You know a strong brand when you see one, right? From Nike’s famous slogan to McDonald’s ‘golden arches’, a stand-out brand sells. In fact, according to research by McKinsey, strong brands outperform the competition by 73%.
Getting this right can therefore really make or break a business – especially in the competitive world we live in. Stamping a logo on products and coming up with a unique slogan doesn’t quite cut the mustard anymore. Brands need to be different, edgy and set themselves apart from the competition.
Strong branding doesn’t have to just be about your logo and colour scheme, it can also be about creating powerful imagery for social media.
Taking this a step further, nowadays it’s not just about company branding. As social media has grown, individuals have developed their own online voice and persona. There are now real people associated with brands who help to humanise businesses and provide an authentic face to the name. Look at Steve Jobs and Richard Branson. They built their businesses based on their beliefs and their desire to make a difference; something that consumers really relate to.
So how do you go about building a strong brand, both for you and your business? Here’s a few handy pointers to help you on your way…
Creating a business brand
Define your company
When setting out to come up with a great brand, have a real think about what exactly your company does and how this differs from the competition. It’s no good saying that you sell DIY products when thousands of others do. Why do you sell those products? What’s so different about the service you provide?
The internet has opened up a world (literally) of competition and people shop around, so think about why your business is special. Define your company in a way that stands out and gives people a real reason to choose your products.
Consider your audience
When establishing a brand, thinking about your audience is key. Put yourself in their shoes and think about how they would react to what you’re selling. There’s no point in deciding on brand colours because you think that the Teal and Aqua work well together. Think about what’s going to catch the eye of your consumer, be it teenage girls shopping for makeup or 40-something men in a golf shop. What’s going to resonate with them and why would they pick up your product over the others.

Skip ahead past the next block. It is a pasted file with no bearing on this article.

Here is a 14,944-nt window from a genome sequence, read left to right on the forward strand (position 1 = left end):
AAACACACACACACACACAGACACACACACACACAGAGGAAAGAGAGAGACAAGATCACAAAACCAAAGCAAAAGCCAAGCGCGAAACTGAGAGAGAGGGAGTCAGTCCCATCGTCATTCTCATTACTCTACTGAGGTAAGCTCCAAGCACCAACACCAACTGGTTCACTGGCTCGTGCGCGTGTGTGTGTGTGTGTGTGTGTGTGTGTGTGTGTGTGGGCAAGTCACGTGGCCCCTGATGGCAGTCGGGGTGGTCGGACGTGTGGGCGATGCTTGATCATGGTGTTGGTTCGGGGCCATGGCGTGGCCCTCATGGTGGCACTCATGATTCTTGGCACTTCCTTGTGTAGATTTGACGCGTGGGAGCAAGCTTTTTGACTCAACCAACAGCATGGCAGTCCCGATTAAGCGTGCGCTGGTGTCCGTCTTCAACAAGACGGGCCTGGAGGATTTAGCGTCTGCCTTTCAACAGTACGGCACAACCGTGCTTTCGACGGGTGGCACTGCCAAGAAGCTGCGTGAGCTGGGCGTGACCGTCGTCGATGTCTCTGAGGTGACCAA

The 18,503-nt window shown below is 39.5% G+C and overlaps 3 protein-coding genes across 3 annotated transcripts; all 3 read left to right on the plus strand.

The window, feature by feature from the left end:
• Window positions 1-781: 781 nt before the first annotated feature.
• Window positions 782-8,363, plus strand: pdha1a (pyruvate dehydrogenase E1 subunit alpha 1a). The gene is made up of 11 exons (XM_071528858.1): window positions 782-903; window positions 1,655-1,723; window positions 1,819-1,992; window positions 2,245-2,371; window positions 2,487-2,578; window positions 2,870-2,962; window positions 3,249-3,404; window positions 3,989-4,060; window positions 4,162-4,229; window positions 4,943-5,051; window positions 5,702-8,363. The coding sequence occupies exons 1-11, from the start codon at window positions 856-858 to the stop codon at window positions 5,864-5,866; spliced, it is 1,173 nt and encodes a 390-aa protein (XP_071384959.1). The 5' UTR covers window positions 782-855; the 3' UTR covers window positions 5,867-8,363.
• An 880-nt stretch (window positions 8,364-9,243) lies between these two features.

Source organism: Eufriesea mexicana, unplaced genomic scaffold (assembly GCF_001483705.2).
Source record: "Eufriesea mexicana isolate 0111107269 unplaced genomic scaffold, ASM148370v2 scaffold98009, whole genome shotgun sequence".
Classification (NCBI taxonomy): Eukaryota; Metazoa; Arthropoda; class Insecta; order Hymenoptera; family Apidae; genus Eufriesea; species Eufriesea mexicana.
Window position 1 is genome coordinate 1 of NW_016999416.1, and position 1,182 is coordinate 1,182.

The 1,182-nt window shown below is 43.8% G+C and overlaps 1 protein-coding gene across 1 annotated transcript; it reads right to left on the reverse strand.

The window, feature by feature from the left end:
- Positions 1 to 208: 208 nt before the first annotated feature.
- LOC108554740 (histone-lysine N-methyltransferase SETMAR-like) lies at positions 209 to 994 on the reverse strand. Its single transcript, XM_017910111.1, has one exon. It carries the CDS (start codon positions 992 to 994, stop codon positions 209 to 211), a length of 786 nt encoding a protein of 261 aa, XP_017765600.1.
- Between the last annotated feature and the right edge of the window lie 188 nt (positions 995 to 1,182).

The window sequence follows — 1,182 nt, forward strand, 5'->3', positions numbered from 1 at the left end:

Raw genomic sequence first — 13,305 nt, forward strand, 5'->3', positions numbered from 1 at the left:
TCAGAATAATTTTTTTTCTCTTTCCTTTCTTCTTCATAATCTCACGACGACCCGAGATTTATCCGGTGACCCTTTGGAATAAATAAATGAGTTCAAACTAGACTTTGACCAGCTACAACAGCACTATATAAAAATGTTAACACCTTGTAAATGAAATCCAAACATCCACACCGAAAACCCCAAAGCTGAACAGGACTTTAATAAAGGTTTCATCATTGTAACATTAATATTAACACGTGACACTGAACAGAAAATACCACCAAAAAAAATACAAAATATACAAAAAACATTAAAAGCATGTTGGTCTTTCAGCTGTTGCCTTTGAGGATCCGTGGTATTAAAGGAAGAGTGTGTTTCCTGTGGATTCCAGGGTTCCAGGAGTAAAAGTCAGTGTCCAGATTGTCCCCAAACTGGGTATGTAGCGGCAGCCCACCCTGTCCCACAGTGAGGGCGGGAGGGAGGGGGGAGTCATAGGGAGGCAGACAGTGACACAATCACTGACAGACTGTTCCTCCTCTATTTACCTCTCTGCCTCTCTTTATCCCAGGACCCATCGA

Netflix got this down to a T when they cracked the millennial market. Known as the generation that are ‘always connected’, Netflix understood that traditional forms of advertising wouldn’t wash with them. Instead, the company jumped aboard the social media train and advertised extensively on Facebook, Twitter and Instagram to help infiltrate that key market.
Tell your story
People love a good story and if you have one, make sure you tell it. Was there a quirky reason for starting your business or is it a family owned company? This will help your audience relate to your brand and buy into the products or services that you sell.
Take Burt’s Bees for example, which was set up in 1984 when its founders (a bee-keeper and an artist) met on a hitch-hike, hit it off and started making candles together. Today the company sells a wide range of bodycare products and stays true to its original value that “what you put on your body should be from the best nature has to offer.” They have, to this day, a consistent brand message which filters through everything they do.
Create the right image
This can be everything from your logo, to colour schemes to your company font – ensuring that your brand image stays consistent is key. If this isn’t your forte then seeking professional advice will help to ensure that this is taken care of and that your image stands out in your market.
Getting your website right can also be a real game-changer (we offer a brand-focused web design service to help you build that image). Think about it, when you click onto a home page which looks dull and unappealing, do you go on to use that company’s services? Chances are, you hit that back button and look elsewhere.